6. ^ Cangeloso, Sal. "Ziff Davis acquires Geek.com". geek.com. Retrieved 29 January 2012.
  7. ^ Minor, Jordan. "How I used lies about a cartoon to prove history is meaningless on the internet". geek.com. Retrieved 26 May 2016.

External links

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Graham Templeton of Geek.com included "A Race Through Dark Places" as "essential watching" for season two, saying he found the episode important because "the wonderful Mr. Bester gets a chance to shine here, introducing many elements that will continue for years to come."

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Acts of Sacrifice

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Entertainment and news website Geek.com included Acts of Sacrifice as "essential watching" for season two. Reviewer Graham Templeton wrote that "This isn't actually crucial in any way, but to me it's one of the most quintessential B5 episodes of all. War, emotion, and multiple political battles fought in and out of the diplomatic arena. This is the sort of television which simply does not exist anywhere else."

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The use of gigabyte (GB) to refer to 1000000000 bytes in some contexts and to 1073741824 bytes in others, sometimes in reference to the same device, has led to claims of confusion, controversies, and lawsuits. The IEC created the binary prefixes (kibi, mebi, gibi, etc.) in an attempt to reduce such confusion. They are increasingly used in technical literature and open-source software, and are a component of the International System of Quantities.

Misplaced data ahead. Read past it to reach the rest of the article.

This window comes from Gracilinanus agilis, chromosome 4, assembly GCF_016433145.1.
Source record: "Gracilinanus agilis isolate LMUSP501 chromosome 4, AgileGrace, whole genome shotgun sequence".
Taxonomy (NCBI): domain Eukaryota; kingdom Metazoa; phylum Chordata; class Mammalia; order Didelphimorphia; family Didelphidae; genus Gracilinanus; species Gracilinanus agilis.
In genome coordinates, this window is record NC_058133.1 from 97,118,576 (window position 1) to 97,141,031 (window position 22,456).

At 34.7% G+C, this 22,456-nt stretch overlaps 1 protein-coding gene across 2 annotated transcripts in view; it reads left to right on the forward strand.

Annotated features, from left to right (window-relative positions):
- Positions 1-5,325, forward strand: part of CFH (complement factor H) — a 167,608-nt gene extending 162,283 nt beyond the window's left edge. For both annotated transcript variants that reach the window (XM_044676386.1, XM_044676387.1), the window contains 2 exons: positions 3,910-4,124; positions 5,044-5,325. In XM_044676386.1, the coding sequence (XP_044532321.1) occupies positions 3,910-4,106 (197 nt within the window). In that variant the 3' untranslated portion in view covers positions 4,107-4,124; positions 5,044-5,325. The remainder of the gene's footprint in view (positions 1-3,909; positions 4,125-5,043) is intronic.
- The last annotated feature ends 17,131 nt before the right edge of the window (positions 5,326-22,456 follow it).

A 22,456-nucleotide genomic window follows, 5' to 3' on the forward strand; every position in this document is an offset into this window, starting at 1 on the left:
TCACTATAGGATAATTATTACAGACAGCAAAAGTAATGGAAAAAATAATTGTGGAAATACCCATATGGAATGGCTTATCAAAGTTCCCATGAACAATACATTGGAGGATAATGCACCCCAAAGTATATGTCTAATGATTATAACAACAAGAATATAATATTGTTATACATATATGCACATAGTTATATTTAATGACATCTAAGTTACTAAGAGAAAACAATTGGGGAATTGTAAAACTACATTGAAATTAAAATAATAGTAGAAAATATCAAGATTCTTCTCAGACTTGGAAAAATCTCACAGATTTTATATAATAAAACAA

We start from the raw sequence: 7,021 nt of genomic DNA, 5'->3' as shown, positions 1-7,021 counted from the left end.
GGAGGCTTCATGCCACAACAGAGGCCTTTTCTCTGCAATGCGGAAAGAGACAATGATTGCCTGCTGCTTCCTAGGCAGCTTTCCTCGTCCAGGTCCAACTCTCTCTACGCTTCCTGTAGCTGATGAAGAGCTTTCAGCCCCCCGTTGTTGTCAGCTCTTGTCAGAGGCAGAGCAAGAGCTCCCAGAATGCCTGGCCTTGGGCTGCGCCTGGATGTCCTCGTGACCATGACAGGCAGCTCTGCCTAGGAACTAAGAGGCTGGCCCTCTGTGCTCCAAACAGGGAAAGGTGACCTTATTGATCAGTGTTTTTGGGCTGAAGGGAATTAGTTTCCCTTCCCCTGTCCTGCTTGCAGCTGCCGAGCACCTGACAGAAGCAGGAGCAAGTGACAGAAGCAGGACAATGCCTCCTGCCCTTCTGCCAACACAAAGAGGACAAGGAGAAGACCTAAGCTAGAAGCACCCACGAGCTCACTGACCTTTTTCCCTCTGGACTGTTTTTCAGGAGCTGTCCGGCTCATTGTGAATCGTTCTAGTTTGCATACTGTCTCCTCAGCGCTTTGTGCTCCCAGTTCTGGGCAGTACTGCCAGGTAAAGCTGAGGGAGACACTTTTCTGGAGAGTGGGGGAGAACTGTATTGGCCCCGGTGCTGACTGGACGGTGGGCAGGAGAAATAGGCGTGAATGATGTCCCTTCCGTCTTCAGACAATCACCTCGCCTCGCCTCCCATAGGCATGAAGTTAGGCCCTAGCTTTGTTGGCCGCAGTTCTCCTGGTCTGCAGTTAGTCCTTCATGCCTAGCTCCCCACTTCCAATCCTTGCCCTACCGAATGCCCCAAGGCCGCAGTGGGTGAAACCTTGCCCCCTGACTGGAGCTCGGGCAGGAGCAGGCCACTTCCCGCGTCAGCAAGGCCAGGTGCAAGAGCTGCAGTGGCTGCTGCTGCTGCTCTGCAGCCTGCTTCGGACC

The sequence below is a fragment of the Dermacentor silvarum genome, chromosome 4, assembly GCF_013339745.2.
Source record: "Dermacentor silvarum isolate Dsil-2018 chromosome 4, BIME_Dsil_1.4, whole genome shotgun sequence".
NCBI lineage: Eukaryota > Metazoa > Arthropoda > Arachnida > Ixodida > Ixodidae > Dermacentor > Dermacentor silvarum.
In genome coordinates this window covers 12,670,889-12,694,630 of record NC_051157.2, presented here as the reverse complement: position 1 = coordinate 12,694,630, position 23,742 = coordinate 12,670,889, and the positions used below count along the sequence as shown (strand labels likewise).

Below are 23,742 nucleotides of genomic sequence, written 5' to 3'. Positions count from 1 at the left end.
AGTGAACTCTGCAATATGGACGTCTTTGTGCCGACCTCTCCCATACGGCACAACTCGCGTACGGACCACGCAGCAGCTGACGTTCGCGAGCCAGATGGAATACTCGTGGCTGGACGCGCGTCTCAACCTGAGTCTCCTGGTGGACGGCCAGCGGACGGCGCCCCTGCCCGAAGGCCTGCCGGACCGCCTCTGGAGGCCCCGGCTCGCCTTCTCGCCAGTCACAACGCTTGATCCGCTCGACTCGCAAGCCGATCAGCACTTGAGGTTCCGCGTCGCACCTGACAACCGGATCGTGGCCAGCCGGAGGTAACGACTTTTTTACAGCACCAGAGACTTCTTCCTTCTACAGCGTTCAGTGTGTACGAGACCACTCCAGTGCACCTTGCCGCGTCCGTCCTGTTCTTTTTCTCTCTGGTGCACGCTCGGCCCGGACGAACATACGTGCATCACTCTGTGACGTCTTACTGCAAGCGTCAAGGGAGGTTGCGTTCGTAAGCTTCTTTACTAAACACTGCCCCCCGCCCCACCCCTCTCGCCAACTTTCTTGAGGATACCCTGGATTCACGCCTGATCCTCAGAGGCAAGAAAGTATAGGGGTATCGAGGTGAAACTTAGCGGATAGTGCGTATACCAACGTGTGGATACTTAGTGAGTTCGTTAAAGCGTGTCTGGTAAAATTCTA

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Hunter, Prey

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Entertainment and news website Geek.com included "Hunter, Prey"'s season two as "essential watching." Reviewer Graham Templeton writes that this episode intensifies "a new major plot. This one's been bubbling for a while, and now the pot boiled over. Thought the crew had a lot on their minds before?"

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Revelations (Babylon 5)

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Sonic Dreams Collection

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The game originated from concepts several individuals made during a Sonic-themed Valentine's Day event on the game-sharing website Glitch City. It was released as freeware on August 10, 2015, accompanied by a satirical press release claiming the contents were discovered in a Dreamcast software development kit Arcane Kids purchased on eBay in 2013. Sonic Dreams Collection quickly caught the attention of many video game journalists, who were intrigued by its absurd nature and content. They characterized the game as scary and bizarre, but considered it a work people should be interested in playing and noted its commentary on the series' fandom. Geek.com went on to name Sonic Dreams Collection the best game of 2015.

The Coming of Shadows

"The Coming of Shadows" is a key episode from the second season of the science fiction television series Babylon 5. It won the 1996 Hugo Award for Best Dramatic Presentation.Entertainment and news website Geek.com included The Coming of Shadows as "essential watching" for season two. Geek.com writer Graham Templeton wrote that "one of my personal favorites, this is another pure-plot episode. Its kicks the real-war parallels into high gear, and begins to darken its view of human (and alien) nature significantly."